Market Susceptibility Toward Disruptive Business Model Innovation

University essay from KTH/Industriell ekonomi och organisation (Inst.)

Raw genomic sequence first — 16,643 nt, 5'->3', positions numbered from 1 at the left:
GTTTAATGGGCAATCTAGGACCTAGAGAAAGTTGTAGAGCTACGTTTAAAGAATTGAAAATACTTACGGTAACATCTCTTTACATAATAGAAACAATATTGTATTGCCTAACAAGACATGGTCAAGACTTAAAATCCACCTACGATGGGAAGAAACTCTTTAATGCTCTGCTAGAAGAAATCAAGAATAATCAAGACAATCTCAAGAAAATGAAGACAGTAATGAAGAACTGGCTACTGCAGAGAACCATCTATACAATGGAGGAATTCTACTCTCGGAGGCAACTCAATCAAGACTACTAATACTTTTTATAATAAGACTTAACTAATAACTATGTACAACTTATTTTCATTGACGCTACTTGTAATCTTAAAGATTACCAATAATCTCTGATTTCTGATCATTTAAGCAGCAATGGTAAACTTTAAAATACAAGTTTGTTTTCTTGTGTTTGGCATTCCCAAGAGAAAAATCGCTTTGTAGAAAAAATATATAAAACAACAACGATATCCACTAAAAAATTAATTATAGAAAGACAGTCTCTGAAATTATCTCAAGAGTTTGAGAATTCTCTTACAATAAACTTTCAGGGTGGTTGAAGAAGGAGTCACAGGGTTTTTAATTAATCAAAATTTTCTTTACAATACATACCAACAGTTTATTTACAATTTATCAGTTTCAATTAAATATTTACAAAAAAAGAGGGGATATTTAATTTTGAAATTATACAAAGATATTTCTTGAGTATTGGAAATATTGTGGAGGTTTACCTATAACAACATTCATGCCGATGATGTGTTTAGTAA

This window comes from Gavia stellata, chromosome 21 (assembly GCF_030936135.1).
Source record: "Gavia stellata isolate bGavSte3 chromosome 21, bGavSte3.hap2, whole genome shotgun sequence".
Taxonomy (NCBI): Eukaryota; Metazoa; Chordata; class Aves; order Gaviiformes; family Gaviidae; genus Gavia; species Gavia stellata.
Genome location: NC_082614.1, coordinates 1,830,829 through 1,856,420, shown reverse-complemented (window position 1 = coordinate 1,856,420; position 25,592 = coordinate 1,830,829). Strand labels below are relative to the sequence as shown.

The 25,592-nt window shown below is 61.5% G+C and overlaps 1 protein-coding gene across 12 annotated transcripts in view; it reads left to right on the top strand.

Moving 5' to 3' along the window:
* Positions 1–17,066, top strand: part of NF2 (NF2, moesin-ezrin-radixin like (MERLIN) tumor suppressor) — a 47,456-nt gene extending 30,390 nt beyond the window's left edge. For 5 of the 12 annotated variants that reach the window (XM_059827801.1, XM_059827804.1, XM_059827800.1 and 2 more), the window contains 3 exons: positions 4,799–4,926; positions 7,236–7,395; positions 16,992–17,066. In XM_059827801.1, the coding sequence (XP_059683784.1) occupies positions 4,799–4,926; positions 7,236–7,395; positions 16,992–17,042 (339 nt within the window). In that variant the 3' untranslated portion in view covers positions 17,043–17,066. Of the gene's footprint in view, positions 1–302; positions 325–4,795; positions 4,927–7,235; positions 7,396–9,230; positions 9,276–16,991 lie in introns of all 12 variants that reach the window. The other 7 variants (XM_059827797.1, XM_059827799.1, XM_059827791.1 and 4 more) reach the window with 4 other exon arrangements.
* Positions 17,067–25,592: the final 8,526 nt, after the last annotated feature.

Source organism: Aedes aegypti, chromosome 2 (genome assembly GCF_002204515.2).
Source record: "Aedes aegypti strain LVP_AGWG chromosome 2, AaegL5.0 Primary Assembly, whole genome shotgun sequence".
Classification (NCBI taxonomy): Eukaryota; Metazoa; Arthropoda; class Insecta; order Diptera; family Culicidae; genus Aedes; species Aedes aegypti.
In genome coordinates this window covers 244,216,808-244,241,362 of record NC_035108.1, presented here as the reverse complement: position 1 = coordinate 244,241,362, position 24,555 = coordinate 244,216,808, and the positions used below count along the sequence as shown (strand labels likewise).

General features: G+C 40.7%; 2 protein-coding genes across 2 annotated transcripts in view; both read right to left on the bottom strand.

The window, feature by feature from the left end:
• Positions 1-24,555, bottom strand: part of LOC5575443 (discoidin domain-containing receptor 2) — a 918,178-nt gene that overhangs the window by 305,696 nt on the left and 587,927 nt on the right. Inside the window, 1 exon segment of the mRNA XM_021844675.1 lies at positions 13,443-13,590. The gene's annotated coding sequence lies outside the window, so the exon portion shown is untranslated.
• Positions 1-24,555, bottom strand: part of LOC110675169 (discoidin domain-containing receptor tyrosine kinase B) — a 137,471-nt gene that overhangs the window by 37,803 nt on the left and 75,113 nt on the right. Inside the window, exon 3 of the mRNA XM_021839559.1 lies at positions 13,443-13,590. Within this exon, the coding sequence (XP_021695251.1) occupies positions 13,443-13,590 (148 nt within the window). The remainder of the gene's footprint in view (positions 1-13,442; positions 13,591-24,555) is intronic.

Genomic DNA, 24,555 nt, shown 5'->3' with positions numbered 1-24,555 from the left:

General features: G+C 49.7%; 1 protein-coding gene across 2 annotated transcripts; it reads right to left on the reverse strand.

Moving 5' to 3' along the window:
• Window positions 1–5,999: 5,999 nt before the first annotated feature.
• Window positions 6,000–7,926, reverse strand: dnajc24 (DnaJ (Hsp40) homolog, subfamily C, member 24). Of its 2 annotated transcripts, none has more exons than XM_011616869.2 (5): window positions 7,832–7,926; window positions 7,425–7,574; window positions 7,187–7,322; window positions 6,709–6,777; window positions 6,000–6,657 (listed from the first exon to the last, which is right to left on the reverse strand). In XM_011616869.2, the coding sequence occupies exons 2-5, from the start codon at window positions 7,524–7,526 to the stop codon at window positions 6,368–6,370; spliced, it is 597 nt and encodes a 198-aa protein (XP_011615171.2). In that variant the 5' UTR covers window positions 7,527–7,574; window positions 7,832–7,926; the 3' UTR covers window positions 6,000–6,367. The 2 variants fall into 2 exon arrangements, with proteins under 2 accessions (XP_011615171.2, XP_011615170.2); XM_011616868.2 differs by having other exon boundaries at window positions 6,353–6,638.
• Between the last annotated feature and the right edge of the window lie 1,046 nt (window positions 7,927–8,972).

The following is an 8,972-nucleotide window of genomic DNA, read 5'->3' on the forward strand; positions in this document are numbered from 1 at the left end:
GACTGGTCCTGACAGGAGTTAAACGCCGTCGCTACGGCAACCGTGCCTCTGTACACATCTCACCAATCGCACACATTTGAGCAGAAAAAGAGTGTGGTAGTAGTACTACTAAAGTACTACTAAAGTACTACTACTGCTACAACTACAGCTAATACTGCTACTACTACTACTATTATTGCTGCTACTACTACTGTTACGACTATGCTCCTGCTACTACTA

Abstract: This paper discusses the conditional factors indicating market susceptibility toward disruptive innovation. There is a need to separate the different forms of disruptive innovation into segments targeting; technology, product or business model disruption. The concepts are fundamentally different and the literature to date is very one sided toward disruptive technology/product innovation. A shortage of studies on disruptive business model innovation has been discovered. This study therefore presents a framework for evaluating the market susceptibility toward disruptive business model innovation. This paper is a case study looking at two historical cases in the Swedish telecom industry. One case was a highly successful disruptive business model whilst the other has not reached the potential success it could have. The cases are investigated through interviews from persons with strategic positions in the telecom industry during the launch of the business models presented in the cases. This is backed with survey results and statistics from market research conducted by the Swedish post and telecom authority. Conditional factors applied to disruptive technology/product innovations, found in previous studies and theory, are applied to the business model disruption cases. The conditional factors are tested in order to establish to what extent they can be applied on business model disruption. This study also aims to find new conditional factors not covered in previous theory. This study is concluded by presenting 10 conditional factors important for evaluating susceptibility toward disruptive business model innovation. This paper analyses 11 conditional factors from previous theory applied on disruptive technology/product innovation. Out of these, 7 conditional factors can be transferred from disruptive technology/product innovation to disruptive business model innovation theory, whilst 4 conditional factors are dismissed entirely. In addition, 3 conditional factors are added from the empirical findings. The study found that the “change of actors in the value chain” and “high entrance barriers” did not seem to be as important for business model disruption. Market susceptibility in these cases seemed to be more dependent on cost, end customer focus, high margins and scalability. There were however also many conditional factors which have importance both for disruptive business model innovation and disruptive technology/product innovation. These conditional factors concerned the market distribution, the current product, the profitability of the market and the current value chain. Differences between disruptive business model innovation and disruptive technology/product innovation are discovered. The differences are proven crucial when evaluating the market susceptibility toward disruptive innovation. Mainly differences being that business models; are more agile, are not seen as big threats, and seem to be more pull than push oriented.

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